As the proposed Small Finance Banks (SFBs) scout for domestic equity to meet their regulatory requirement, a recent Reserve Bank of India (RBI) circular on alternative investment funds (AIF) could be a game changer.
This November 16 notification, say experts, effectively means as long as such a fund is sponsored or managed by an Indian resident, irrespective of the percentage of foreign corpus, it will be considered a domestic vehicle.
An AIF is an investment vehicle which pools funds for investing in entities like real estate, PE or hedge funds.
According to the RBI norms on SFBs, issued last November, the initial promoter stake should not be less than 40%, locked for five years, with domestic shareholding of at least 51%.At present, almost all the proposed SFBs have 70-90% foreign shareholding. They have 18 months more to raise their domestic capital to required level.
"We would like to increase our investments in the proposed SFBs. If an AIF, as long as its fund manager and sponsor are domestic entities, will be considered a domestic vehicle, we would definitely like to explore that option," said Vishal Mehta, co-founder and partner, Lok Capital, backed by the US-based non-profit Rockefeller Foundation.
This private equity (PE) investor holds stake in four of the 10 proposed SFBs -- Ujjivan, Equitas, Utkarsh and Suryoday, with its total investment in the four being close to $25 million (Rs 16.6 crore). It could be investing another $10-12 mn (Rs 6.6-8 crore) in the proposed SFBs.
The RBI notification said, "Downstream investment by an investment vehicle shall be regarded as foreign investment if neither the sponsor nor the manager nor the investment manager is Indian 'owned and controlled' as defined in Regulation 14 of the principal regulations...The extent of foreign investment in the corpus of the investment vehicle will not be a factor to determine as to whether downstream investment of the investment vehicle concerned is foreign investment or not."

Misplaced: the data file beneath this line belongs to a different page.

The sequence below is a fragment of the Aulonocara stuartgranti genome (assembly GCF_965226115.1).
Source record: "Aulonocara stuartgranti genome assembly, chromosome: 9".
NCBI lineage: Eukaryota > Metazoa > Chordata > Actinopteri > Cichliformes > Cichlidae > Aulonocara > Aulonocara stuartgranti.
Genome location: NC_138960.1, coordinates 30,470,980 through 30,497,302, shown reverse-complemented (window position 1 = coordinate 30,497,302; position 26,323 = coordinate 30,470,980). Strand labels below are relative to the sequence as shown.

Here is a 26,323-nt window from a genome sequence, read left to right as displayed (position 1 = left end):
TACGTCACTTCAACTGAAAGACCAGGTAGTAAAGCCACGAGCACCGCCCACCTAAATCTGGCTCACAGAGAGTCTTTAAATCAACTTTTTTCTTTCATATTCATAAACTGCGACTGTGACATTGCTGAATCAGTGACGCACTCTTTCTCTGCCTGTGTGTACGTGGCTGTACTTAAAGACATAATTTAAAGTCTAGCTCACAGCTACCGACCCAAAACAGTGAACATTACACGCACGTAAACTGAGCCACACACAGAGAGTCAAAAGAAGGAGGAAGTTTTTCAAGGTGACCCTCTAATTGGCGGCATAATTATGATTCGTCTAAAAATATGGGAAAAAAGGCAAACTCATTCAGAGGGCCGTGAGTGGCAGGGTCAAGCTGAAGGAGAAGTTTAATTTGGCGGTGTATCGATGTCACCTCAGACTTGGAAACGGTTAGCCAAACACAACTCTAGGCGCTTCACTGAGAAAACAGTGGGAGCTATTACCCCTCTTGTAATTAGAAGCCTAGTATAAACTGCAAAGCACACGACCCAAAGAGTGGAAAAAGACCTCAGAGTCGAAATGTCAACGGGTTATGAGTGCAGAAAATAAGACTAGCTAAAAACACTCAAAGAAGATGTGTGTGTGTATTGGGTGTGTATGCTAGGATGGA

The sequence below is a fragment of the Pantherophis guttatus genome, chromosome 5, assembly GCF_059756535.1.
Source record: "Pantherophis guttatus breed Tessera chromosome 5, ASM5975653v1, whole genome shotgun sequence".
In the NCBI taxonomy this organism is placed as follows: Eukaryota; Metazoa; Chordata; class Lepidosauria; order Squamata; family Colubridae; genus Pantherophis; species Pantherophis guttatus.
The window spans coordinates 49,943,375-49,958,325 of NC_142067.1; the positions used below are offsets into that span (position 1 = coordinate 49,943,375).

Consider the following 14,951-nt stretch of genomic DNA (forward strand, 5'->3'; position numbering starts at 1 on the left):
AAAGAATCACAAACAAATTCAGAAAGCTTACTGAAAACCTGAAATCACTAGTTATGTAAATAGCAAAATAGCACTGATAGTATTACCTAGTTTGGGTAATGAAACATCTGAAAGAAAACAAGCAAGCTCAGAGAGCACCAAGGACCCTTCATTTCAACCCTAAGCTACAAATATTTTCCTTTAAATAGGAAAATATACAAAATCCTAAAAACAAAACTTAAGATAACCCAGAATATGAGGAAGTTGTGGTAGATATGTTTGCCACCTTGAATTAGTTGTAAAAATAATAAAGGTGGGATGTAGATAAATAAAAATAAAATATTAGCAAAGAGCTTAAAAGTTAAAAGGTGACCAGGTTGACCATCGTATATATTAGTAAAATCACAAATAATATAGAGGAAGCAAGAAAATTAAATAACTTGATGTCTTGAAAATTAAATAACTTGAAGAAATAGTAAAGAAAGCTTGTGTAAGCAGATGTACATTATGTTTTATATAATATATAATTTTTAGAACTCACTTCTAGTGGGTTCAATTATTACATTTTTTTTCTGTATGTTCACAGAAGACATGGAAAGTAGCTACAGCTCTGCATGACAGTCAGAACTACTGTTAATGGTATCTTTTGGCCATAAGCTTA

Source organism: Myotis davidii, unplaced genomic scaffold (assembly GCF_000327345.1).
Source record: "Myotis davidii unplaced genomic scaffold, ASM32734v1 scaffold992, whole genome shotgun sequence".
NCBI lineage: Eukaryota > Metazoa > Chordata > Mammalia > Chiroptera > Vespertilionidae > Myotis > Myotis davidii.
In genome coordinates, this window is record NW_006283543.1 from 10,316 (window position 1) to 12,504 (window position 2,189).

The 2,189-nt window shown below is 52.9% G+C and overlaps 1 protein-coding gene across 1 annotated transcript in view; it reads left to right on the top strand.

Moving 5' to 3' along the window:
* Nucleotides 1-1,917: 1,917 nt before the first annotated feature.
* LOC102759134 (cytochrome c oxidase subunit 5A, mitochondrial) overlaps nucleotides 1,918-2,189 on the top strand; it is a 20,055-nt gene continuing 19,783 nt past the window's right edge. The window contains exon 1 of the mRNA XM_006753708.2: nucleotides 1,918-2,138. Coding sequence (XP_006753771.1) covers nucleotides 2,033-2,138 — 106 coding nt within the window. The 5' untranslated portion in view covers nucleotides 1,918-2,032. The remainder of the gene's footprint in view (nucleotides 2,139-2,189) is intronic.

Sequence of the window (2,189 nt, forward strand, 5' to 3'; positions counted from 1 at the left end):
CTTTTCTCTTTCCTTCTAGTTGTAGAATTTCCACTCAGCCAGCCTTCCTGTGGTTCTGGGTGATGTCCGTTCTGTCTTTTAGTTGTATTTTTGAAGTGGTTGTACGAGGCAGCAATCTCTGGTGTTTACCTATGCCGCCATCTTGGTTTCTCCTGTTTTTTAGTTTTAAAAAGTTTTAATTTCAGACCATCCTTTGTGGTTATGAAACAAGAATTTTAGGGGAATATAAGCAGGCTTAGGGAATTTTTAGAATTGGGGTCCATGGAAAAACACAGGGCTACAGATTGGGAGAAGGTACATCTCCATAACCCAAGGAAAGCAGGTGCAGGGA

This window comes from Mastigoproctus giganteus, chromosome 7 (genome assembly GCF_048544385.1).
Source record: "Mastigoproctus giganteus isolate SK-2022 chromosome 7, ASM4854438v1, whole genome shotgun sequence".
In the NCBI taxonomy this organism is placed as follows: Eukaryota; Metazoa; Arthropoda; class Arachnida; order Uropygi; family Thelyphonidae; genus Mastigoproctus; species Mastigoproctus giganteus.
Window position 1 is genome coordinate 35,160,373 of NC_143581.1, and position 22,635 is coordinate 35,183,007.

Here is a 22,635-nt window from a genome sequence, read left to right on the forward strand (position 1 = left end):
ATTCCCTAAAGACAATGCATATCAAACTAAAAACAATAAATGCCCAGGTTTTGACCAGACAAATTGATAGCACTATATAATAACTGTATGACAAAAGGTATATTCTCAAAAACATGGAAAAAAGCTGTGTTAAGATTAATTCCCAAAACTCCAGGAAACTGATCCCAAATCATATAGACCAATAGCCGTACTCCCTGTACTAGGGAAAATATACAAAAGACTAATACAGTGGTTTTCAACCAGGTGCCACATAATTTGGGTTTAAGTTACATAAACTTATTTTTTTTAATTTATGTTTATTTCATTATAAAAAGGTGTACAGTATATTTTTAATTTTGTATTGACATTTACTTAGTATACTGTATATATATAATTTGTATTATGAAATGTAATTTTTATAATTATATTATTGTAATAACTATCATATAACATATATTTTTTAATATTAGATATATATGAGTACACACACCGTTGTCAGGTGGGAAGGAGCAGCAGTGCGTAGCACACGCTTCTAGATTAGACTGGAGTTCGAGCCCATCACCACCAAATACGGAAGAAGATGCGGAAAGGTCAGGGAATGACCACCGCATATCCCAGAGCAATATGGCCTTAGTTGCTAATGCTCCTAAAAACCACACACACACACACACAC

At present, a majority of foreign funding in the proposed SFBs are from PE and and venture capital (VC) funds, which would like to stay invested. However, due to the RBI regulations on foreign holdings, they might have to pare stake, despite unfavourable valuations.
"In our company, the share of domestic shareholding is pretty high, around 62%. However, for those companies looking to raise domestic equity, AIF could be a good option,'' said K Paul Thomas, chairman and managing director, ESAF Microfinance, which has got a banking licence.
While the bigger institutions would have to go for an initial public offering (IPO) of equity, the smaller ones will have to raise domestic equity through private placements. At least two micro finance institutions, Ujjivan and Equitas, have prepared IPO plans.